OBJECTIVE: The National Institute of Clinical Excellence suggested black ethnic minorities with epilepsy have different cultural, communicative and health-care needs. However, little is known about these despite increasing migration of black African and Caribbean people to Europe. This study aims to explore perceptions and experiences of epilepsy among black African and Caribbean people in South London.
METHODS: Semi-structured interviews were undertaken with 11 participants, to examine their beliefs and perceptions of living with epilepsy. Interviews were recorded, transcribed, codes generated and thematic analysis undertaken.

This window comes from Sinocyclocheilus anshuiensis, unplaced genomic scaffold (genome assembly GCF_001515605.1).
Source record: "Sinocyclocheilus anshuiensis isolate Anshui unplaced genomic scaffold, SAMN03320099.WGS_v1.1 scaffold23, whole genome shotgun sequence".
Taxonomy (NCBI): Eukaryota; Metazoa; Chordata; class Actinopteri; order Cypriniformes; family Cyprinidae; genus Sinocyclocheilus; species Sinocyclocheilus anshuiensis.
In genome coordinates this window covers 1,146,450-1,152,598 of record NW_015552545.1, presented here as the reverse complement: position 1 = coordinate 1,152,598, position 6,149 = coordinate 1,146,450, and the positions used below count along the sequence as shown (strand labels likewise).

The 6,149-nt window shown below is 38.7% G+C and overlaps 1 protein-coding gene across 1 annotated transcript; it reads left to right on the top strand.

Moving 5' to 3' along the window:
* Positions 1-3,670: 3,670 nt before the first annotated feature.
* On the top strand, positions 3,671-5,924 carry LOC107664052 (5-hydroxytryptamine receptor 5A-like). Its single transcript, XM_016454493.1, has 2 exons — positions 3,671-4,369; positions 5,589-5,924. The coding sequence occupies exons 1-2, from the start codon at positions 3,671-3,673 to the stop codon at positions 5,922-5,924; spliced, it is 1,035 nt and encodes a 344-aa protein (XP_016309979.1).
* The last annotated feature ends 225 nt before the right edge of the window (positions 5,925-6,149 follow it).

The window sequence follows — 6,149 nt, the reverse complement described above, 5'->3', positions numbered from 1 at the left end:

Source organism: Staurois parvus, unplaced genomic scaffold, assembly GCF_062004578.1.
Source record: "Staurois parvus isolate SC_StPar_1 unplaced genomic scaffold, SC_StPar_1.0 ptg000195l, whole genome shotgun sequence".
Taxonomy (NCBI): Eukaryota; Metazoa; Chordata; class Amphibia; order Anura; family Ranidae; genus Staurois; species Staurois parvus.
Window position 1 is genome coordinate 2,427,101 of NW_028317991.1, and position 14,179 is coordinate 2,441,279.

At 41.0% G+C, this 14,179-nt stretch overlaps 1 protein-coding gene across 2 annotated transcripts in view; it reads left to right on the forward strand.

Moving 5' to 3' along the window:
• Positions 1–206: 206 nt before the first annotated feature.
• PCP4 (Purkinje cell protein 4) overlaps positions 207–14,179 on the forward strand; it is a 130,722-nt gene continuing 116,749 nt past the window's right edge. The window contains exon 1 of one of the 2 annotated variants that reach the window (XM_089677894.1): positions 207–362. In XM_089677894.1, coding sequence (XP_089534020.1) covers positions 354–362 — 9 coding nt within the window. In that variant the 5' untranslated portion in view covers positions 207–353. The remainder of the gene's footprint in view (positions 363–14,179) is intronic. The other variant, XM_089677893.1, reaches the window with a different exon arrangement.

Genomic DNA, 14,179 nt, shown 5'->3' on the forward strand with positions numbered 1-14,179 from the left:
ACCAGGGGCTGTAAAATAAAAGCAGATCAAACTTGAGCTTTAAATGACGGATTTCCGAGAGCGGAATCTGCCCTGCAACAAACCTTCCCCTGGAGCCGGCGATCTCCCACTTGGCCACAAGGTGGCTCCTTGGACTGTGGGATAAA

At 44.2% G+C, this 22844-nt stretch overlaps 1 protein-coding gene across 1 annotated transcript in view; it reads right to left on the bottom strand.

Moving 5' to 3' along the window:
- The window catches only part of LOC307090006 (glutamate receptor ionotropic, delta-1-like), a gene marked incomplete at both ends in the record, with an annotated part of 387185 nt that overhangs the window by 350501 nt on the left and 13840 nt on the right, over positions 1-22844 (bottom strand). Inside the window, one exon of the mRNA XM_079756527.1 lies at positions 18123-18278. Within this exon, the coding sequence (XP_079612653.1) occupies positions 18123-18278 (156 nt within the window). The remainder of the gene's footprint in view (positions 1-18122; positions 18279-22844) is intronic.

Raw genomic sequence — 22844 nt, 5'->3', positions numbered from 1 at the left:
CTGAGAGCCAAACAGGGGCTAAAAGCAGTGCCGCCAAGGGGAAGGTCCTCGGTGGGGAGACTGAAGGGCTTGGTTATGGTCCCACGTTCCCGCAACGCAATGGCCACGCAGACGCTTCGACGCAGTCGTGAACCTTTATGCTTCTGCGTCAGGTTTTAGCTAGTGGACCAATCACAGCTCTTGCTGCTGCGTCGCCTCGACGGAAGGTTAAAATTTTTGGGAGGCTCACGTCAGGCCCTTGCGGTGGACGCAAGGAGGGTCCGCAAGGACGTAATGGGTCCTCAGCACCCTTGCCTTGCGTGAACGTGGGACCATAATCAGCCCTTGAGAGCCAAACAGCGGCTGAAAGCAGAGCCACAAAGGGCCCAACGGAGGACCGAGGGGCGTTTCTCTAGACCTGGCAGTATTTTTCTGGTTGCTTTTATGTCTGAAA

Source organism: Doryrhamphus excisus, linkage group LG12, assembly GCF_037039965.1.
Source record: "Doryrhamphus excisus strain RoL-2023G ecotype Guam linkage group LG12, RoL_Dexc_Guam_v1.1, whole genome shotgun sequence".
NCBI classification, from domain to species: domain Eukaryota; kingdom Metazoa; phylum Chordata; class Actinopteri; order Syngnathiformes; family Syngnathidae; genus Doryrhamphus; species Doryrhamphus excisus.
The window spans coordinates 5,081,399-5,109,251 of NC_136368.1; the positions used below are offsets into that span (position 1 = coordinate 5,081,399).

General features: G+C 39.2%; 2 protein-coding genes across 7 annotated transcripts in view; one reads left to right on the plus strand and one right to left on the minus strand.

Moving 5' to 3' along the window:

RESULTS: African participants described supernatural causes for epilepsy and experienced considerable stigma whereas Caribbean participants described epilepsy as a 'normal illness'. However, both African and Caribbean participants experienced social restrictions arising from their epilepsy.
CONCLUSIONS: The findings of higher levels of perceived stigma and social restriction seen in African participants may be a continuation of beliefs reported in participants' country of origin. There is also evidence that views regarding epilepsy transition through generations vary depending on place of birth. Practical Implications Health-care professionals need to be aware of and engage with the particular beliefs and concerns of black African and Caribbean people to achieve equity in health outcomes.
- ethnic minorities